—well for me, it depends on what kind of condition they face. for instance if the rule was set before the tournaments, and the rule said, a golf is not allowed, and I think even though these people are very good at golf, and I think I will not let them use a golf cart, I think he should take care of his health and his body, if he wants to join the competition. just like for a singer. he cannot say that “oh because I got a cold so I cannot sing, so I need to, I want to have a machine to sing for me" or whatever. but if the rules don’t have anything about a golf cart in the rules before the competition, then I’ll agree with his point.
—so that’s more of a rules-based point of view.
—basically I agree with what he said. but for me, in this case, I think PGA should give a golf cart. because it doesn’t change the game.
—I also agree with both of you, the cart is not the point. if it was the marathon, it would be different.

Video:
“Justice means giving people what they deserve.” —Aristotle
Who deserves what and why?

—Why should the best flutes go to the best flute players?
—because the player can make the use of the flute, the most contribution, the most profit. for instance playing better music.
—we always thin the best things should go to the best people
—I have a worse idea than randomly handing them out.
—I wanna do what the Chi-may guy does, except he lends them out to the best players, I want to hand them out to anybody
—0you want to hand them out to the luckiest people, because they’re the ones who would win the lottery
—it’s better to lend them to someone who wants to have a performance, and they could then have a flute. this is the way to achieve the point
—is the point good music, or deserving people?
—but what’s the difference?
—I think the point is we do this to have good music. the ultimate result is the they can play the best music for us, whoever they are. otherwise you I cannot play violin, and you give it to me, what’s the point?
—this reminds me of the story of a person who plays the flute to chase out the mice in the town. if we give the flute to a bad player, she or he cannot maybe achieve that goal.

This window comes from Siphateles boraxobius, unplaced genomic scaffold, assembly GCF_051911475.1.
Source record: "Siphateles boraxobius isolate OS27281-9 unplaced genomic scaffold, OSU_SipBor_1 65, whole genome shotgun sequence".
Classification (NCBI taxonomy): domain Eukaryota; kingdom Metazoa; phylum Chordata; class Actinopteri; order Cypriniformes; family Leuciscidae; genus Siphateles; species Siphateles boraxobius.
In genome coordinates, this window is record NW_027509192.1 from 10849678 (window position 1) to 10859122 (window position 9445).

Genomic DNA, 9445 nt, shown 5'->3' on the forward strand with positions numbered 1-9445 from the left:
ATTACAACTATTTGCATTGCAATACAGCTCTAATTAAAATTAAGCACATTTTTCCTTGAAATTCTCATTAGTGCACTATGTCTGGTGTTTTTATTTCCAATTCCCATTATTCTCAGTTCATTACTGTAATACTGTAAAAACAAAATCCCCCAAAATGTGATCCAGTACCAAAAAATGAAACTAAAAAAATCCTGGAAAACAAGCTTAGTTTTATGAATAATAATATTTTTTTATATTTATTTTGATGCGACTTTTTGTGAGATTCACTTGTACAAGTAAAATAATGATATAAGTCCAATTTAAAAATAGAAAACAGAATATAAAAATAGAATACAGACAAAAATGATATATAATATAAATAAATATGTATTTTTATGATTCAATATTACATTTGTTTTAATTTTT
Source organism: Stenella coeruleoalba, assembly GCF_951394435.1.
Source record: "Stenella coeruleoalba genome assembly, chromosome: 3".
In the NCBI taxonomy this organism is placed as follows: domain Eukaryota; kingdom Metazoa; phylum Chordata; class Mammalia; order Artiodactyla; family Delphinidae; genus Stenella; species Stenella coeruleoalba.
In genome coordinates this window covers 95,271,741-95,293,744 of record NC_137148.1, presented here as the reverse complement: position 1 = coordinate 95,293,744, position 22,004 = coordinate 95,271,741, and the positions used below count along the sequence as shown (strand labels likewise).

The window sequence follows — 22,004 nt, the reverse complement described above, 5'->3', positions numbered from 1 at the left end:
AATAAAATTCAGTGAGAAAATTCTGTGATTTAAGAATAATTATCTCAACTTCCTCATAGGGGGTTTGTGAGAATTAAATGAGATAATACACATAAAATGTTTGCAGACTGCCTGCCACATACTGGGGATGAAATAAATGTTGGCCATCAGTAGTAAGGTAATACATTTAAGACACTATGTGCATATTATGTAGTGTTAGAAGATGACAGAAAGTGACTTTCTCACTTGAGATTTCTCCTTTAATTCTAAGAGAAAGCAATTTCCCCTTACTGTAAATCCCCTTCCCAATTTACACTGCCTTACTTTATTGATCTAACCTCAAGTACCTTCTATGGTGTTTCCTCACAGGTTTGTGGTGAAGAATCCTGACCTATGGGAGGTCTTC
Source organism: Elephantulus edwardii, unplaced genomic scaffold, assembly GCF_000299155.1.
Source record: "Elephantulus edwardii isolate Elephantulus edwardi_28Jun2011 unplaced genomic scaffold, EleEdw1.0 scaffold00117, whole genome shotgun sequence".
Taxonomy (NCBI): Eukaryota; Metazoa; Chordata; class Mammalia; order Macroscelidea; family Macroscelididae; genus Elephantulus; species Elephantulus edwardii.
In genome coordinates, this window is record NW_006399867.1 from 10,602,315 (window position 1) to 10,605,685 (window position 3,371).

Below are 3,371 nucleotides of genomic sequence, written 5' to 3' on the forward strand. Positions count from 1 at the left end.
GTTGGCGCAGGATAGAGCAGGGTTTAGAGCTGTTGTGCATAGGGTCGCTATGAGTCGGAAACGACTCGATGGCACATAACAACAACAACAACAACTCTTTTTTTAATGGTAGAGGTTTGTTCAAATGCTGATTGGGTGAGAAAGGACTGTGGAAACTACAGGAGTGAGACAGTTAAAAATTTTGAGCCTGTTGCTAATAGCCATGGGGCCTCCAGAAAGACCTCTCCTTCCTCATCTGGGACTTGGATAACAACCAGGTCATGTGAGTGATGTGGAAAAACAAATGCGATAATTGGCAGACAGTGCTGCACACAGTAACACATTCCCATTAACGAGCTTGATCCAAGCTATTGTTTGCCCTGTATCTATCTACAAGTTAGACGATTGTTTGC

—so both of you are talking bout greater public good.
—but I think what I’m doing is maximizing private happiness, which then contributes to the greater good. you’re maximizing happiness through good music, i’m maximizing happiness through enjoying opportunities.
—yes I agree with this
—both are equally valid at the maximizing of happiness though.

Video:
Aristotle: fulfilling its purpose is the highest good, not the maximizing of happiness.
when we think about justice, the essential nature of the activity in question, and the qualities that are worth honoring, admiring and recognizing.
to honor and recognize the excellence of the best musicians. (maybe also the flute makers)


—that’s pretty similar to the philosophy of Japan, in terms of craftsmanship, like Ichiro the baseball player, he really cherished his tools, like the bat. every time he finished practicing, he will clean and dust it, and put it in a exquisite bag and box, but the other players just throw it down and let other take care of t. and he’s like, how can I not honor and cherish this tool that people made for me. I have to do that to do my best performance on the field. so that’s what he does by taking care of the bat. so this is similar, the best player is who can recognize and cherish this unique flute.
—can maximize the worth of the flute.
—for me it’s really about “fulfilling its purpose of the flutes is the highest good”
on the one hand it feels like a weirdly abstract thing to think about but it’s also what he’s talking about with the japanese baseball player.

—so how apply to the golf cart issue?
—you made the point that the player should have taken better care of his body, which counts as his ‘tool’ like the baseball bat.
—he should respect the competition, and their efforts for self-maintenance.
—but that’s not the issue for the PGA, if you ‘re not qualified, you can’t get in
—but according to the video’s point we should talk about the purpose of the golf cart, first.
—yes, good point.
—what’s the purpose of the golf cart
—to make people move faster, that way it can shrink the playing time on the field, so there’s no traffic jam. the marshal is the traffic cop on the course. so they’re required to have the cart, they can also make more money, then course
—so for that reason, the cart is good
—but the PGA never allows people to have carts
—but here’s another issue. Caddies, the people who carry your golf clubs.
—those guys are the ones who should be allowed to have the cart.
—my point is, everyone’s allowed caddies, if you can have a caddie, you should have a cart.
—caddies allow players to focus on their competition
—so does the carts.
—maybe for people who are good at walking it’s not an issue.